Half of Scottish savers put money towards a home

houseAcross the UK, people are saving for all sorts of reasons – to enjoy the ultimate wedding day, to buy a new car, to travel or to start a family. However in Scotland, residents are saving to buy a home than for any other reason. In fact, results of a survey conducted by Leeds Building Society show that some 47.37% of Scottish participants are saving to buy a home – the highest proportion of home-buying savers across the whole of Britain. With this in mind, what support is the government offering to Scots hoping to make their first steps towards home-ownership, and what barriers stand in their way?

The Help to Buy Scheme was until very recently the first port-of-call for aspiring home-buyers across the UK, including in Scotland. The scheme, which saw the government guarantee a portion of the buying price for properties, allowed lenders to offer more high-loan-to-rate mortgages to first-time buyers. However, Help to Buy was very popular in Scotland and, since becoming oversubscribed, is no longer accepting applications. To counter this, in early September Scottish First Minster and leader of the SNP Nicola Sturgeon announced the introduction of a successor shared equity scheme. This could be good news for those hoping to buy their first home, as well as the construction industry. It’s be estimated that around £195 million will be invested into the new scheme, although details haven’t yet been finalised. Additionally, in January 2015, the government launched Help to Buy Scotland Small Developers scheme – a separate initiative created to help home-buyers purchase homes specifically from small developers.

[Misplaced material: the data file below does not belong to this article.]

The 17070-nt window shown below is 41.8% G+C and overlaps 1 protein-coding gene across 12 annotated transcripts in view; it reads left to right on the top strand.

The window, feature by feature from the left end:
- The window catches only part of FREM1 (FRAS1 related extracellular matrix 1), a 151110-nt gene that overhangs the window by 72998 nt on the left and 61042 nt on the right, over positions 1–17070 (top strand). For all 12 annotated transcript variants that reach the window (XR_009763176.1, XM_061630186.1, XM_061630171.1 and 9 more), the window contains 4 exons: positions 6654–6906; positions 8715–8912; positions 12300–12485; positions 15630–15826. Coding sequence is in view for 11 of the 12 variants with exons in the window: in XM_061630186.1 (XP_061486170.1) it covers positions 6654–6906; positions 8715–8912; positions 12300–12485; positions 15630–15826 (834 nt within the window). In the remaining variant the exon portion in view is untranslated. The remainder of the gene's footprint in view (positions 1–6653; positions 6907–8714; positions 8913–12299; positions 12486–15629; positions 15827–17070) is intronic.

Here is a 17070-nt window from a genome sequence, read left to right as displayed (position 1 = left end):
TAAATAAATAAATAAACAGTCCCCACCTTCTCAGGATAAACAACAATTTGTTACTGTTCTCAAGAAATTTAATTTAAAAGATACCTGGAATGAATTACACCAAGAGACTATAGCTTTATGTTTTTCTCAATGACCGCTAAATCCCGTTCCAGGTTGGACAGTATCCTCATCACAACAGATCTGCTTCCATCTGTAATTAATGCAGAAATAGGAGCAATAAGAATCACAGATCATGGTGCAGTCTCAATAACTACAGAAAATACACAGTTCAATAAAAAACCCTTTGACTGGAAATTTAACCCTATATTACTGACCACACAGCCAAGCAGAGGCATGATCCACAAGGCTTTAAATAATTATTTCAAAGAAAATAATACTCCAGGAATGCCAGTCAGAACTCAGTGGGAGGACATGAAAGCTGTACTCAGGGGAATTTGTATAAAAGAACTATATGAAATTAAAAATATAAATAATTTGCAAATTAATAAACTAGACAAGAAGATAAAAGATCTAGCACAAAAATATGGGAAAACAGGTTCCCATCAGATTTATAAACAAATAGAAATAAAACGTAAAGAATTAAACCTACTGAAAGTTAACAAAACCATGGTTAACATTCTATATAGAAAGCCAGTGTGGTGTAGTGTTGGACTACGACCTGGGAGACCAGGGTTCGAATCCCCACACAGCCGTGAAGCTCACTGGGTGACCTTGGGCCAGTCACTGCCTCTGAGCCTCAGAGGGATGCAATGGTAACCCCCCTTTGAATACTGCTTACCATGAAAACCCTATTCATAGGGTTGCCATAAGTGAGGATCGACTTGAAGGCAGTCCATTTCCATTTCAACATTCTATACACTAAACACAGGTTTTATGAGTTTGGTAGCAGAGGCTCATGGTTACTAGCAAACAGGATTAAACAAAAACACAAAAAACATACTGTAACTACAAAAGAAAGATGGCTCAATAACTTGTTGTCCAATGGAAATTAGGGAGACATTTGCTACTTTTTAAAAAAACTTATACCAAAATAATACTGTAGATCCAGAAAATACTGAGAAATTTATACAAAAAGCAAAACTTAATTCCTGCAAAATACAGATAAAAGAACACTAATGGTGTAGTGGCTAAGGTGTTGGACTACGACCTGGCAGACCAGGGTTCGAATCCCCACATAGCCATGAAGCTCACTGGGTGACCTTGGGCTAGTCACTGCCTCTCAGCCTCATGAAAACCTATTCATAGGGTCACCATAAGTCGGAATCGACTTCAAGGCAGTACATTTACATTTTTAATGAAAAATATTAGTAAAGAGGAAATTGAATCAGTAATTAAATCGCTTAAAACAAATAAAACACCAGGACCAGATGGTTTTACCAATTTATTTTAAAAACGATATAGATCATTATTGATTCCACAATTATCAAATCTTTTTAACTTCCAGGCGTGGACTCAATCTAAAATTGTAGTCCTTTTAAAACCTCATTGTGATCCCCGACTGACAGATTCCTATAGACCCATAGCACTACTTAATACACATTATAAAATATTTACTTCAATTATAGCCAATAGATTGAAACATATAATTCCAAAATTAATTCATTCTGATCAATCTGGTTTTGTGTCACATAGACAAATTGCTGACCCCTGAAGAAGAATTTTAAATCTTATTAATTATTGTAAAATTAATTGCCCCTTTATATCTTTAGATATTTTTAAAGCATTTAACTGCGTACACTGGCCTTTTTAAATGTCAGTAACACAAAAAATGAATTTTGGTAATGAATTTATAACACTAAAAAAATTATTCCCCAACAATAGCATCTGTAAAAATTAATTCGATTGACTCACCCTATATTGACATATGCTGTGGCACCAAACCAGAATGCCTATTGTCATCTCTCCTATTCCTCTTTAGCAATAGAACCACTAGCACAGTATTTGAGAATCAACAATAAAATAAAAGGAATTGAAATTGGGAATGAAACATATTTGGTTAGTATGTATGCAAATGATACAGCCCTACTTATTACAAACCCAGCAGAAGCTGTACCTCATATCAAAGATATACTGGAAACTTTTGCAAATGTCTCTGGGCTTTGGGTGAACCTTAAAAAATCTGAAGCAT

For aspiring first-time buyers, developments over the previous month will be crucial to the housing market in 2016, with Scotland’s finance Minister Will Sweeney following chancellor Georges Osbornes lead by introducing a 3% levy on second properties. A jump that will impact buy-to-let landlords and those buying second homes, with this payment being on top of the already existing Land and Buildings Transaction Tax. If Sweeney raises the revenue Scotland collects through this tax, the consequences would be bad news for those buying second properties and potentially good news for first-timers. While the second-home and landlord buyers could see their Land and Buildings Transaction Tax rise enough to put them off buying altogether, first-time buyers will see some of this competition leave the housing market, giving them more purchasing power.

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